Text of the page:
Is condensing osteitis a LEO?

Eliasson, Halvarsson & Ljungheimer – tx successfully and resolved with RCT 85%

Provide a differential diagnosis for the following:
Unilocular Periradicular Radiolucency:

PA Granuloma

PA Cyst

PA Abscess

PA Fibrous Scar – more frequent with thru & thru lesions or S RCT

Nasopalatine Duct Cyst – max midline; > 6mm between central incisor roots

Traumatic Bone Cyst – not a true cyst; trauma etiology; mand teeth

Benign Fibro-osseous lesions (early stages) – periapical cemental dysplasia

Lateral Periodontal Cyst – mand and max canine & premolar area
Mutiloculary Periapical Radiolucency:


Ameloblastoma – aggressive neoplasm; any tooth-bearing area, but mand most common; peak age 30-40

Central Giant Cell Granuloma – multinucleated giant cells; rule out hyperparathyroidism


Odontogenic Keratocyst – post mand most common but may occur in any tooth bearing area; multiple OKCs associated with Basal cell nevus syndrome
Periradicular Radiopacities

Condensing Osteitis - LEO

Idiopathic Osteosclerosis – idiopathic dense bone; vital pulps

Benign Fibro-osseous lensions – mixed radiolucent/radiopue; ossifying fibroma, cemento-osseous dysplasia, PCD; vital pulps

Cementoblastoma – attached to root with radiolucent rim; neoplasm of cementoblasts

Osteoblastoma – neoplasm of osteoblasts; may occur in any bone; not attached to root

Odontoma - compound (tooth like) or complex

Anatomy Overview
Describe the Nerve supply to the teeth?

The Anatomic Basis of Dentistry

Brain stem → Trigeminal nerve (cranial nerve V) → 3 Divisions (I – Opthalmic; II – Maxillary; III – Mandibular)

Nerve supply to the Maxillary teeth:

Trigeminal nerve → 2nd Div Maxillary nerve (foramen rotundum) →

PSA → Maxillary Molars

MSA → Maxillary Premolars (MB root Max. Molar)

ASA → Maxillary Anteriors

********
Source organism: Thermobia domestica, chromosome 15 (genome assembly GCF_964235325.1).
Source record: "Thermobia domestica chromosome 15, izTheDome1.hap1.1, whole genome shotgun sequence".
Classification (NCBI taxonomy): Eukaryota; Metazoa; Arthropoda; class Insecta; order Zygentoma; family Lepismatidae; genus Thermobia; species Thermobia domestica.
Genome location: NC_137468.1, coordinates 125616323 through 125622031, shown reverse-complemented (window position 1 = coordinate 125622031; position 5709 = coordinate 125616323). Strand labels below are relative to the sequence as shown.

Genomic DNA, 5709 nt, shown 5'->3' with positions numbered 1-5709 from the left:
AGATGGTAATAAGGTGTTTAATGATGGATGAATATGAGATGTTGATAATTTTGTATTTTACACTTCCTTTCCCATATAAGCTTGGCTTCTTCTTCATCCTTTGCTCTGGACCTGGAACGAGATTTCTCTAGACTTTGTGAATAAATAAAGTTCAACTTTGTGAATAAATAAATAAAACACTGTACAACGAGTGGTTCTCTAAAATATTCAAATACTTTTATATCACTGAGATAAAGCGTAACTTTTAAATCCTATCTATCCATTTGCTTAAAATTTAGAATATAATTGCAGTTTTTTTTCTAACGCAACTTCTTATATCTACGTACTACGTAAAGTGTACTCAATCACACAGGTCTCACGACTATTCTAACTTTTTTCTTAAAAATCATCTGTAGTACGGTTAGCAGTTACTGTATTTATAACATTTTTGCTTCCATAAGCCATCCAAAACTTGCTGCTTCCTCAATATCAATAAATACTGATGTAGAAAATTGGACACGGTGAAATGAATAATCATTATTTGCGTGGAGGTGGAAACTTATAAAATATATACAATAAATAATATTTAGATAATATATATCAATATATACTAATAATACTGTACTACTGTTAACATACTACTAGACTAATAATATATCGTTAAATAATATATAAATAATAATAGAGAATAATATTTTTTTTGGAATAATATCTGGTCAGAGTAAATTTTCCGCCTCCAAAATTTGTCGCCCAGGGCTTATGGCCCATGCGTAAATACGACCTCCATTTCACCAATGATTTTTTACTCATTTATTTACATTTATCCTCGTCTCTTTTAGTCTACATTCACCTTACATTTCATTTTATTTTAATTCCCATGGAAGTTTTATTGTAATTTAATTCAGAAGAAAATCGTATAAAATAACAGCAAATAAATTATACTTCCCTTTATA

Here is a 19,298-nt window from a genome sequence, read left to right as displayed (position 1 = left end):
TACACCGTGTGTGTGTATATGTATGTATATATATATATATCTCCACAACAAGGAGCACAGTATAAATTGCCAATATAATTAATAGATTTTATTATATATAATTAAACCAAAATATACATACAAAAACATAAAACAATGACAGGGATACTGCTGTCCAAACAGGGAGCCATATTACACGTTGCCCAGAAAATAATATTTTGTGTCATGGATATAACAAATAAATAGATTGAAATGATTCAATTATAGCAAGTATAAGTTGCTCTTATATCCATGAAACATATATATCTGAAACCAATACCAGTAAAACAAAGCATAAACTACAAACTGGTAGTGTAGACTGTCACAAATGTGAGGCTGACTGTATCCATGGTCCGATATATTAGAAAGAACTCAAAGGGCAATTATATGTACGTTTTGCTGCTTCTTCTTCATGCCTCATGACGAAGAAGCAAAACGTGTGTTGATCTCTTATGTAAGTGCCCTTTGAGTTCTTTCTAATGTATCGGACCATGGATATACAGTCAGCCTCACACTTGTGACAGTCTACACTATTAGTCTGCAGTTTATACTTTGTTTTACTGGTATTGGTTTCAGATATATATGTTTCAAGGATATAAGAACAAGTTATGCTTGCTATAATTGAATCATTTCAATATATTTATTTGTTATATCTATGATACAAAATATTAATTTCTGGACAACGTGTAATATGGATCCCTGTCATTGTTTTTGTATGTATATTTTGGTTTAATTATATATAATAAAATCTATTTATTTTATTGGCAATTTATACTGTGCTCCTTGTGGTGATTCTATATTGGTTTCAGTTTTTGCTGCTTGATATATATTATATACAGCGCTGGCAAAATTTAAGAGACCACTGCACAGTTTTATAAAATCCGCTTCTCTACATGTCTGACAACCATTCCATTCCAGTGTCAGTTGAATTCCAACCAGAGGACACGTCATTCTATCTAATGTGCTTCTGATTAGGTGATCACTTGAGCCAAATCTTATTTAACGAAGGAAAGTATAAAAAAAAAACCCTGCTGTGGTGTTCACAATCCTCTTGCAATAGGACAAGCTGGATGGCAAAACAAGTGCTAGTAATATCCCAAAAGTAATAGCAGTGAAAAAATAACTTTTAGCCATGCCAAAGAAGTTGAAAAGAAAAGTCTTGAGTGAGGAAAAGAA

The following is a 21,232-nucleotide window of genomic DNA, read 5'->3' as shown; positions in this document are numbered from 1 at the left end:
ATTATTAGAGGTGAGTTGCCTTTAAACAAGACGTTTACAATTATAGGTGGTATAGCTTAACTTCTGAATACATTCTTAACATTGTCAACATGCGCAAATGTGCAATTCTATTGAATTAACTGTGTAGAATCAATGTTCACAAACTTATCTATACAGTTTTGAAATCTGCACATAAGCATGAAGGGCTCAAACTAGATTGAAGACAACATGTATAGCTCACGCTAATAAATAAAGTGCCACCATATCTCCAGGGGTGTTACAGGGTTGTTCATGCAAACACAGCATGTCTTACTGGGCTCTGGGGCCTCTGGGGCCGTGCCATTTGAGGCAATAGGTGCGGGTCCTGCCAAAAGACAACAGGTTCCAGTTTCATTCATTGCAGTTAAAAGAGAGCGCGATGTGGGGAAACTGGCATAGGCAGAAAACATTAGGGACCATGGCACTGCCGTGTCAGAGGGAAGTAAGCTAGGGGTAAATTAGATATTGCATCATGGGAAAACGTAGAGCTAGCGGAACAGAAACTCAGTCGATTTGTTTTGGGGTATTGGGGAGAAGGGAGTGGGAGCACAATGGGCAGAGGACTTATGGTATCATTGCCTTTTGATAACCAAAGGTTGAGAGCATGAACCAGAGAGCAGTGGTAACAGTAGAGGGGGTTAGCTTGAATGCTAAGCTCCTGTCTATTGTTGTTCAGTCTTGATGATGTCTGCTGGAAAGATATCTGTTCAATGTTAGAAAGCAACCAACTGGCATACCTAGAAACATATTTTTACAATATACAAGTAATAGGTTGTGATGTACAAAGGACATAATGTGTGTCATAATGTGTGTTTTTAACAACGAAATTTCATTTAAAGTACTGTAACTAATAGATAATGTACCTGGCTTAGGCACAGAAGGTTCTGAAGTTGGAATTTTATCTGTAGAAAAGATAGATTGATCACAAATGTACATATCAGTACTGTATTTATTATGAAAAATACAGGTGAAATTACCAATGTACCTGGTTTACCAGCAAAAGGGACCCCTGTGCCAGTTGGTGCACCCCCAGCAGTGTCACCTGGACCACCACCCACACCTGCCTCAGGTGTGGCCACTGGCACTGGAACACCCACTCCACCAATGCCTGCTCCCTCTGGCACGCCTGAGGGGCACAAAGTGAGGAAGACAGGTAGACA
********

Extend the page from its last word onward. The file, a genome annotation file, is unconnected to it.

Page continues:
Nerve supply to the Mandibular teeth:

Trigeminal nerve → 3rd Div Mandibular branch (foramen ovale) →

IAN → Mandibular Molars / Premolars → Incisive branches → Canines / Incisors
Describe the blood supply to the teeth?

The Anatomic Basis of Dentistry

Arterial supply:

R atrium/R ventricle → Pulmonary artery → Lungs → Pulmonary vein → L atrium/L ventricle → Aorta → Common Carotid artery → External Carotid artery → Maxillary artery →

Maxillary Posterior teeth: Pterypopalatine artery → PSA artery
Maxillary Anterior teeth: Pterypopalatine artery → PSA artery → ASA artery
Mandibular Posterior teeth: Mandibular artery → Inferior Alveolar artery
Mandibular Anterior teeth: Mandibular artery → Inferior Alveolar artery → Incisive artery
Venous supply:

Veins from the Mandibular teeth → Inferior Alveolar vein →

Veins from the Maxillary anterior teeth→ Infraorbital vein →
Veins from the Maxillary posterior teeth →
Maxillary Vein → Pterygoid venous plexus → retromandibular vein → Internal Jugular vein → Brachiocephalic vein → Superior vena cava → Heart (r. atrium)
Microbiology Overview
What causes periapical pathology?

Bacteria: Kakahashi – lesions developed with exposed pulp in conv. rats & not


Moller – lesions only developed in infected devitalized pulps in monkeys

Sundqvist – bacteria were necessary to cause lesions in human teeth

*Host immune response mediates tissue and bone destruction in response to bacteria (see inflammation section)

What is the general distribution of bacteria within the tooth?

Crown = Aerobes associated with careis: Strep mutans

Mid-root = Facultative species (Gram + rods/cocci): Staph aureus, Actinomyces,


Apex = Anaerobes (Gram – rods/Gram + cocci): Bacteroides, Fusobacterium
What specific bacteria are involved the pathogenesis of a primary root canal infection?

Siqueira – mixed flora (avg. 5 species), predominately gram – anaerobic rods (Porphyromonas endodontalis most common)

BaumgartnerPrevotella nigrescens most common BPB isolated